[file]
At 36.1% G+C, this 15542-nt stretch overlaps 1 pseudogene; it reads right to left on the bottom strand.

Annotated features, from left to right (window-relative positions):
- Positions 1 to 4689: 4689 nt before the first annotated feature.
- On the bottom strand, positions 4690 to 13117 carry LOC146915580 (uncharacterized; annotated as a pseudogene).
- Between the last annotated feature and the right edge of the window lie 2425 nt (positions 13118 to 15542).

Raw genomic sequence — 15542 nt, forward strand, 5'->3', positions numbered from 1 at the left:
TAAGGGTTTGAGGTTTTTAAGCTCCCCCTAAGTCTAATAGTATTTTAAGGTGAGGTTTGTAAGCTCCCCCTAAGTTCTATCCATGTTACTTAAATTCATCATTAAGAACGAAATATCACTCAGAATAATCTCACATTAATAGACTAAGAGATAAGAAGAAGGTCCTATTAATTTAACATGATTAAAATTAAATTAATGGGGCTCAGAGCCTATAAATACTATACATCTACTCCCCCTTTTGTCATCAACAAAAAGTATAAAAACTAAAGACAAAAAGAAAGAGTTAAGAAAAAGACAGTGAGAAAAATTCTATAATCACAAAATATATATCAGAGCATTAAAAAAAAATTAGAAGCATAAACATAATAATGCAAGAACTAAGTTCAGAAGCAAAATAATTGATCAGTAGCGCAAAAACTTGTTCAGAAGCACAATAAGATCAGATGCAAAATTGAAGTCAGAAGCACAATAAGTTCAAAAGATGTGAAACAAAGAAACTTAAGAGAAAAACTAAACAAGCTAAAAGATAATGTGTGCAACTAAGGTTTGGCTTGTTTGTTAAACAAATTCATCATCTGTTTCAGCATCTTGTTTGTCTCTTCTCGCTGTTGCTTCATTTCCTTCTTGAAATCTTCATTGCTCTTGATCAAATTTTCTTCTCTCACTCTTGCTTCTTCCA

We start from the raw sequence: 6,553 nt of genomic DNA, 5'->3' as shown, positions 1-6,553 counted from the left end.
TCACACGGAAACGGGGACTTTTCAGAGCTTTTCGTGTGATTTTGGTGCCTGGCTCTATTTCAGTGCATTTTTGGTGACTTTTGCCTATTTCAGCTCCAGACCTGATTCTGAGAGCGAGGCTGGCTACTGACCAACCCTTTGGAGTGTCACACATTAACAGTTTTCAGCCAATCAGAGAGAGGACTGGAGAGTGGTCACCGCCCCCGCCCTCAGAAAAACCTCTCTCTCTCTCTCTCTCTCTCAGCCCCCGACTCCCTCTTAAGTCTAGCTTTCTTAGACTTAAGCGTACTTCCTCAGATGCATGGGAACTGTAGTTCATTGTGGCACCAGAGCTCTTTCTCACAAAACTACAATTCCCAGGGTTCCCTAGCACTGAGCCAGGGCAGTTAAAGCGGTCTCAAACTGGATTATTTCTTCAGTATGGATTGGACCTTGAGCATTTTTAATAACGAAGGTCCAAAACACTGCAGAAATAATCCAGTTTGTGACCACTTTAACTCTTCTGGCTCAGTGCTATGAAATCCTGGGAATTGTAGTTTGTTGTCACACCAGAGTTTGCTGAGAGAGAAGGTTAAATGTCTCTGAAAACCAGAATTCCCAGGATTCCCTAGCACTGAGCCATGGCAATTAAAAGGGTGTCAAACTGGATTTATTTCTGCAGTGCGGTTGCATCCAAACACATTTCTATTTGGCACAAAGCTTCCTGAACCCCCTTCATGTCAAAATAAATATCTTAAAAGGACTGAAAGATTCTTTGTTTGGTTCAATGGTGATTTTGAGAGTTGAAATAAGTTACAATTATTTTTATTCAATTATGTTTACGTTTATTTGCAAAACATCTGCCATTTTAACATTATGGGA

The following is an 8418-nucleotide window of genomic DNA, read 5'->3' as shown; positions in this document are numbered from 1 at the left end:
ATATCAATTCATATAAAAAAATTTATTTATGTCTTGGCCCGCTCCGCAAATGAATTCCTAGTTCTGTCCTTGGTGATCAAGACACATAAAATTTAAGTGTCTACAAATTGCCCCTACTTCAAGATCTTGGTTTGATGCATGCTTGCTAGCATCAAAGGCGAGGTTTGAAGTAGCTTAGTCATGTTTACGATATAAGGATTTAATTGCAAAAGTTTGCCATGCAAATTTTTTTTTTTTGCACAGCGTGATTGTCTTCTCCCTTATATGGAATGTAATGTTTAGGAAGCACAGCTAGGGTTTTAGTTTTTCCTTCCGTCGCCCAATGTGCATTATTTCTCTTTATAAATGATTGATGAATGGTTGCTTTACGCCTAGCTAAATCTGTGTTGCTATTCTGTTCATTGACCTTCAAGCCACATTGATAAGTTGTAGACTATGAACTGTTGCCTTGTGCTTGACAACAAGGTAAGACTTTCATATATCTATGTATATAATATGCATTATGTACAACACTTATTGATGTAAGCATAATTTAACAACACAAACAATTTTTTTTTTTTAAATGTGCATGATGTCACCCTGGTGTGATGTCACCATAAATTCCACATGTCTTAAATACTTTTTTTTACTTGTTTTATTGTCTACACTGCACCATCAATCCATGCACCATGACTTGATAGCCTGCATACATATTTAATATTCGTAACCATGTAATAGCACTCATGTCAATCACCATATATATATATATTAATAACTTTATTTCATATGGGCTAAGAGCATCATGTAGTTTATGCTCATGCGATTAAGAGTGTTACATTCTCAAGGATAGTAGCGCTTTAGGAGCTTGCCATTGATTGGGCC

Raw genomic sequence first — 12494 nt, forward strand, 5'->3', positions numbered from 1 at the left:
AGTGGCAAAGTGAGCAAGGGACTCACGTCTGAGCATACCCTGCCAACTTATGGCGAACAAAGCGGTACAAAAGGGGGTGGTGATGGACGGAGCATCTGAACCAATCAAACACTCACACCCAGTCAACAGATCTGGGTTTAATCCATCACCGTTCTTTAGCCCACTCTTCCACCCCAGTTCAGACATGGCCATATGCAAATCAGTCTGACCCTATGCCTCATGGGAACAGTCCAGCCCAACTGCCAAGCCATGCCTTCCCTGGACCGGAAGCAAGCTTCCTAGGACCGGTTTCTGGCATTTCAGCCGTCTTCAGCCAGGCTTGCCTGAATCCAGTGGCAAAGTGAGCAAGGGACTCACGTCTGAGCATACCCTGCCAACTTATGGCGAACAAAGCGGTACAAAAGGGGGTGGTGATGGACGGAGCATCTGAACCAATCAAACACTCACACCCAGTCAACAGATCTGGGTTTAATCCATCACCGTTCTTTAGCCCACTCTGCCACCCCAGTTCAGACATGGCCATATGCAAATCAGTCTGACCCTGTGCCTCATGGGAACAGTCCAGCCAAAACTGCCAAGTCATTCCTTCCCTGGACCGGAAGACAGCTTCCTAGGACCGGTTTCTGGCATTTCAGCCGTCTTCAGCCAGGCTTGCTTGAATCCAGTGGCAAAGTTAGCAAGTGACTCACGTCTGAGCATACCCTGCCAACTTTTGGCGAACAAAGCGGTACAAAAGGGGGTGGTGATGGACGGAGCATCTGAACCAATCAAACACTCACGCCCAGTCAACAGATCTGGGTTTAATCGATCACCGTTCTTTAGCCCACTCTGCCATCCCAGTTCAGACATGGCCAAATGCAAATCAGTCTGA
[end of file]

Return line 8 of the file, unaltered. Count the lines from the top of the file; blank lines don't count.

We start from the raw sequence: 6,553 nt of genomic DNA, 5'->3' as shown, positions 1-6,553 counted from the left end.